A similar approach might be utilized to inhibit error oscillator 56 under the condition in which the error angle attempts to exceed 180, except for the fact that under that condition error signal bits ESB1-8 are all 1's while bit ESB9 is a 0 and bit ESB10 is a 1. In order to inhibit flip-flop 62 in the presence of the last named conditions, one input of gate 108 is supplied with bit ESB10 which is high only when error signal ES is in its highest range. In addition, a second input of gate 108 is connected to the Q output of flip-flop 60, which output is high only when error counter 57 is counting upwardly. Lastly, the third input of gate 108 is connected to receive the signal at EC1, the carry output of error counter section 57-1, through an inverter 116, and is high each time that counter section 57-1 contains all 1's. Since the above three conditions coincide only when error signal ES is at its maximum value, it will be seen that gate 108 goes low to inhibit flip-flop 62 only when the error angle attempts to exceed 180, and will continue to inhibit flip-flop 62 until there occurs a reversal of the direction of counting in error counter 57. Thus, error signal ES cannot assume a value greater than 10/11111111 and the error angle cannot assume a value greater than 180.

Referring to FIG. 7, there are shown exemplary embodiments of circuits which are suitable for use as amplitude limiting network 32 and waveshaping network 34 of FIG. 1. Amplitude limiting circuit 32 includes a suitable isolation transformer 118, Zener diodes 120 and 122 and a current limiting resistor 126. In operation, diodes 120 and 122 clip respective half-cycles of the a-c input voltage and thereby limit the voltages applied to the input of waveshaping network 34 to values equal to the breakdown voltages of Zener diodes 120 and 122.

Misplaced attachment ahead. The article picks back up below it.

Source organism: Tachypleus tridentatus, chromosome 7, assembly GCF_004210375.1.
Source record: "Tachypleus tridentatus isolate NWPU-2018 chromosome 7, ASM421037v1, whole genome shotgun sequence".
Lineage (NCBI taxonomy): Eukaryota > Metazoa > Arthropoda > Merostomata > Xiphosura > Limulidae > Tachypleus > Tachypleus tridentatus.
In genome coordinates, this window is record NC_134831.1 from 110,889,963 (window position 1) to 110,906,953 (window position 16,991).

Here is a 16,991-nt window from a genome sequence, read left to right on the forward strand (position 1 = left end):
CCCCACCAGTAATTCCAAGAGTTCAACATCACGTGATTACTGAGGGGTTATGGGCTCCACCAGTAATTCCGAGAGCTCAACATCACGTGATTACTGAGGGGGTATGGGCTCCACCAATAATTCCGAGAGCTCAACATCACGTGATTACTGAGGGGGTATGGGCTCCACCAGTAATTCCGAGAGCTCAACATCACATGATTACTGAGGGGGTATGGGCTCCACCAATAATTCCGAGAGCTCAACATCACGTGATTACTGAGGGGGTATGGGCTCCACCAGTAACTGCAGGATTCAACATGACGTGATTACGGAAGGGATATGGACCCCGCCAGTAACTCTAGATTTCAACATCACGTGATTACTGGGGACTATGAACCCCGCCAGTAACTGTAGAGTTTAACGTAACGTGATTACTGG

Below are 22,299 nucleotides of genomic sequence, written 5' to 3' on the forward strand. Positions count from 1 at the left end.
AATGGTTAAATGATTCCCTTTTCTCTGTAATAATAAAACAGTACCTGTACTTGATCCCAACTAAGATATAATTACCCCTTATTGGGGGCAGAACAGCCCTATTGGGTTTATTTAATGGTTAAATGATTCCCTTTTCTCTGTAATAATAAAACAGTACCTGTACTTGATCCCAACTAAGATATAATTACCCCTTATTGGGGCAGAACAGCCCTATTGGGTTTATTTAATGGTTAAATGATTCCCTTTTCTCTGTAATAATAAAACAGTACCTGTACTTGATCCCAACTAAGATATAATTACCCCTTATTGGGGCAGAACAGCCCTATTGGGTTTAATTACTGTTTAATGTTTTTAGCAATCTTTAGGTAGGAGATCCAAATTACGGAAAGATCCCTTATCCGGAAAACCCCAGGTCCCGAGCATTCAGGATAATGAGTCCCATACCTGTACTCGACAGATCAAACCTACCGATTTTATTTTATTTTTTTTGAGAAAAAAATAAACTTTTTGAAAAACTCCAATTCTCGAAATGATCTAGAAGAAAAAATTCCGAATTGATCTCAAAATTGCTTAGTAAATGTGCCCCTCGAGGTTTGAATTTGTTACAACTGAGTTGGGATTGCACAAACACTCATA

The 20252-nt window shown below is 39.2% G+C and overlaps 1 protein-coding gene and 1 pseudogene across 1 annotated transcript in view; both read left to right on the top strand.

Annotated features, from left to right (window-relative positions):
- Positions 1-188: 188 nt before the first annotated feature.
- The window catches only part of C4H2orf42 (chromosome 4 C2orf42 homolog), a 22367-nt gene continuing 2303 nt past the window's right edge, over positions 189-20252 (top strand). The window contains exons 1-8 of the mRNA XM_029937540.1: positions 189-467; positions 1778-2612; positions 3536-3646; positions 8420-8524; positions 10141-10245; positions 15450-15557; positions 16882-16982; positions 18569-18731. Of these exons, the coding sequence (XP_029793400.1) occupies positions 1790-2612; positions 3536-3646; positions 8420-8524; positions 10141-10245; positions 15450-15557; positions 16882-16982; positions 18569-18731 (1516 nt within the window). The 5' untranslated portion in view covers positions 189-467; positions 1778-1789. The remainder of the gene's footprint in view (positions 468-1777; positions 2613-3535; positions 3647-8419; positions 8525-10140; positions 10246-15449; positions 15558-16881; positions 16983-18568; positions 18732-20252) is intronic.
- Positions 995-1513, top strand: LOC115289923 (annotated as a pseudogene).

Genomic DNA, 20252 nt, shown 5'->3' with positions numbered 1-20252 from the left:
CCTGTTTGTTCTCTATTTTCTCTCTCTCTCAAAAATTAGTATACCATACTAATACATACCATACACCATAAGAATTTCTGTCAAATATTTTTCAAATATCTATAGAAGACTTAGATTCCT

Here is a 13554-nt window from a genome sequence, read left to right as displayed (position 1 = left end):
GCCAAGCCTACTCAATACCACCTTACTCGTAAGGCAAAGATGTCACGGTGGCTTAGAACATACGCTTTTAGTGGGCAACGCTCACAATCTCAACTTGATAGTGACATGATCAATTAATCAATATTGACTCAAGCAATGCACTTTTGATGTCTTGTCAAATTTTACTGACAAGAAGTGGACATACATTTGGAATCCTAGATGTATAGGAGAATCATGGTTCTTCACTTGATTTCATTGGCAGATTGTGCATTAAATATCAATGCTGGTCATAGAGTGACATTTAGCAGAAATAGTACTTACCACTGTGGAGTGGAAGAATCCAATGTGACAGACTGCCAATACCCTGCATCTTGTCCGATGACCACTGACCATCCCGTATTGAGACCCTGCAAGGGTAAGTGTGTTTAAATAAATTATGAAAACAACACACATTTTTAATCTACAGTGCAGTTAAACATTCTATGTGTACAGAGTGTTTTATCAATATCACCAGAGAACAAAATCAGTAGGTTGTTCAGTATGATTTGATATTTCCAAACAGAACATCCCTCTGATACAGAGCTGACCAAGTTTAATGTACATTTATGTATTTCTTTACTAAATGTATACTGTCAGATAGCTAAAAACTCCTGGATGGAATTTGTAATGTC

In the present embodiment, waveshaping network 34 includes as operational amplifier 124, input resistors 128 and 130 and a positive feedback resistor 132. Network 34 serves to convert the input signal from network 32 into a true two-state signal suitable for application to the remaining circuitry of FIGS. 1 and 2. Because of the similarity of network 34 to previously described network 54 and to Schmitt trigger circuits generally, the operation of network 34 will not be described in detail herein.

OTHER EMBODIMENTS

Referring to that portion of the circuit of the invention illustrated in FIG. 2, it should be apparent that three items of information are combined before generating the signals which are actually applied to the thyristors. These three items of information include: (1) the information which the sequencing signals provide as to the number of thyristors to be fired, (2) the information which error signal ES provides as to the selected range of error angle, and (3) the information which firing time control signal FT provides as to the firing time within the selected range of error angle. It should also be apparent, however, that it is not important whether these items of information are combined in the order described in connection with the circuit of FIG. 2, in an order different from that described in connection with the circuit of FIG. 2, or similtaneously.

More particularly, in the circuit of FIG. 2, the sequencing information provided by sequencing signals SEQ1-6 is first combined with the angular range information provided by error signal bits ESB9 and ESB10 in networks 70-1 and 70-2. The result of this combination was then combined with the firing time information provided by signal FT in network 70-3. These three items of information can, however, be combined in any desired order, or can be combined all at the same time. One circuit suitable for combining all three items of information at the same time is illustrated in FIG. 8. In the circuit of FIG. 8, signals which are the same as those referred to in FIG. 2 are similarly lettered, and circuit devices which are the same as those referred to in FIG. 2 are similarly numbered.